The Global X FTSE Greece 20 ETF (GREK), designed to reflect broad based equity market performance in Greece, was down 5.21% to $11.73.
The Greek markets reacted today as Greece repaid the first 310 million euro installment of a loan from the International Monetary Fund that falls due this month, as it scrambles to cover its funding needs, Reuters reports.
The country's government must pay a total of 1.5 billion euros to the IMF this month, with the following payments due in installments on March 13, 16 and 20.
Greece's central bank chief Yannis Stournaras said today that Greek banks were "sufficiently capitalized and faced no problem with deposit outflows," according to Reuters.
"There is full support for Greek banks [from the ECB], there is absolutely no danger," Stournaras said, but added that Monday's upcoming meeting of euro zone finance ministers has to be "successful."
Insight from TheStreet's Research Team:
Separately, those who were still hoping for a swift resolution of the issue of the Greek debt at the heart of the eurozone were left disappointed by the European Central Bank's news conference yesterday, TheStreet's Realmoney.com contributor Antonia Oprita said.
Oprita thinks that Greece will keep "roiling" the markets. Here's a snippet of what she had to say:
While ECB President Mario Draghi duly announced the beginning of sovereign bond purchases next Monday, he confirmed that Greek bonds are excluded. (You can find more details about how bond purchases will work on the ECB's website; one key issue is that they put a floor on negative yields: the central bank won't buy government bonds whose yields are more negative than its own deposit facility rate -- that's currently at minus 0.2%). And there were other ominous signs for Greece's already fraught relationship with the eurozone in Draghi's conference.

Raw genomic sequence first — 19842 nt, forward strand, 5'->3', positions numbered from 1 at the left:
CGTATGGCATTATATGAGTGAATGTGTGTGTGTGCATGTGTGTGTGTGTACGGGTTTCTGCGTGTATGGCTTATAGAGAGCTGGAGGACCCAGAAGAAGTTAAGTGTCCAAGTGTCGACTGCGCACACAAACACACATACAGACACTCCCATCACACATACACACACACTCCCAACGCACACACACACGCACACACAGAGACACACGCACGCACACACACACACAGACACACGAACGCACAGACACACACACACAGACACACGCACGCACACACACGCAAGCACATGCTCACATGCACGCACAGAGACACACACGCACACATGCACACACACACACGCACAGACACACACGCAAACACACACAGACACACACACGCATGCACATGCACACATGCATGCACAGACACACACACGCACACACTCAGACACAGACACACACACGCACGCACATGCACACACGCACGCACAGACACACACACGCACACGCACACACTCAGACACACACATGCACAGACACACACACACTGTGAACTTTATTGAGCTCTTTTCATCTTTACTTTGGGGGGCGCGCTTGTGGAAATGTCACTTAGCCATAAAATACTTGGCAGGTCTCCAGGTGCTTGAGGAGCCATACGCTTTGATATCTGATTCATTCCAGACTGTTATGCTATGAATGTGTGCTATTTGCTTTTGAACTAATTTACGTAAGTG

Greece's left-wing Syriza government is at loggerheads with the other eurozone member states over its bailout program. The government is insisting that it does not want an extension of the austerity that was a condition of the program, while the Troika -- made up of the International Monetary Fund (IMF), the European Union and the ECB -- says the conditions of the bailout must be fulfilled for Greece's economy to be able to recover. Furious Greeks have accused the ECB of helping all other eurozone countries but theirs -- there was a bit of shouting in Greek during the ECB's conference, which this time was held in Cyprus -- but Draghi denies this.
He stressed the fact that the ECB has doubled its total lending to Greece, to 100 billion euros ($110 billion) just in the past two months. That represents 68% of Greek GDP and the highest level of ECB lending in the whole of the eurozone. "The last thing that anyone can say is that the ECB is not supporting Greece," he said.
Today's clarification from Draghi on the bank's position regarding Greece's debt is more of a political than a technical statement: it signals the unwillingness of at least one member of the Troika to make any more compromises. Investors should expect more volatility ahead for the eurozone, despite the ECB's quantitative easing.
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Separately, TheStreet Ratings team rates NATIONAL BANK OF GREECE as a Sell with a ratings score of D. TheStreet Ratings Team has this to say about their recommendation:
"We rate NATIONAL BANK OF GREECE (NBG) a SELL. This is driven by several weaknesses, which we believe should have a greater impact than any strengths, and could make it more difficult for investors to achieve positive results compared to most of the stocks we cover. Among the areas we feel are negative, one of the most important has been a generally disappointing historical performance in the stock itself." You can view the full analysis from the report here: NBG Ratings Report